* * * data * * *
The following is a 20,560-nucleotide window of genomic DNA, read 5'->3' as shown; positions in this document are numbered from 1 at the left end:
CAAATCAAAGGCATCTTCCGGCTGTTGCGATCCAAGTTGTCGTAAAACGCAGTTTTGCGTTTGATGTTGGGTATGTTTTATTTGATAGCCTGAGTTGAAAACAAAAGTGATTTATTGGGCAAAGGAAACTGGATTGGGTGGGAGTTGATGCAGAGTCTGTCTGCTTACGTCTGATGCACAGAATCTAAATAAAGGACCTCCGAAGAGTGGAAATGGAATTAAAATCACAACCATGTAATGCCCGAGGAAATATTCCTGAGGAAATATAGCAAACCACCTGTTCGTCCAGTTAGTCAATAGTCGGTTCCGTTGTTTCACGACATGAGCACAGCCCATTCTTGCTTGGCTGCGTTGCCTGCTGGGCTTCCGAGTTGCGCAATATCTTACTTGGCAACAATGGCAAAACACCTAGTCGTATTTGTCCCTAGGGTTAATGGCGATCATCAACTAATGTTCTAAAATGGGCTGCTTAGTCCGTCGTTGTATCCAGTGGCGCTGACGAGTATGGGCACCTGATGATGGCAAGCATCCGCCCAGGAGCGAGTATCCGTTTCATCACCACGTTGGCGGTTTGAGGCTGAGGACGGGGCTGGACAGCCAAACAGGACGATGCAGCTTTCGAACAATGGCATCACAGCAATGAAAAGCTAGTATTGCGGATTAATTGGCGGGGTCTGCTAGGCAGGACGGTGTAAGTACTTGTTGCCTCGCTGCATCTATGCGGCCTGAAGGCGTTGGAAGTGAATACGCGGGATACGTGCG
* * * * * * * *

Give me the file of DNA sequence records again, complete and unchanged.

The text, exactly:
The following is a 20,560-nucleotide window of genomic DNA, read 5'->3' as shown; positions in this document are numbered from 1 at the left end:
CAAATCAAAGGCATCTTCCGGCTGTTGCGATCCAAGTTGTCGTAAAACGCAGTTTTGCGTTTGATGTTGGGTATGTTTTATTTGATAGCCTGAGTTGAAAACAAAAGTGATTTATTGGGCAAAGGAAACTGGATTGGGTGGGAGTTGATGCAGAGTCTGTCTGCTTACGTCTGATGCACAGAATCTAAATAAAGGACCTCCGAAGAGTGGAAATGGAATTAAAATCACAACCATGTAATGCCCGAGGAAATATTCCTGAGGAAATATAGCAAACCACCTGTTCGTCCAGTTAGTCAATAGTCGGTTCCGTTGTTTCACGACATGAGCACAGCCCATTCTTGCTTGGCTGCGTTGCCTGCTGGGCTTCCGAGTTGCGCAATATCTTACTTGGCAACAATGGCAAAACACCTAGTCGTATTTGTCCCTAGGGTTAATGGCGATCATCAACTAATGTTCTAAAATGGGCTGCTTAGTCCGTCGTTGTATCCAGTGGCGCTGACGAGTATGGGCACCTGATGATGGCAAGCATCCGCCCAGGAGCGAGTATCCGTTTCATCACCACGTTGGCGGTTTGAGGCTGAGGACGGGGCTGGACAGCCAAACAGGACGATGCAGCTTTCGAACAATGGCATCACAGCAATGAAAAGCTAGTATTGCGGATTAATTGGCGGGGTCTGCTAGGCAGGACGGTGTAAGTACTTGTTGCCTCGCTGCATCTATGCGGCCTGAAGGCGTTGGAAGTGAATACGCGGGATACGTGCG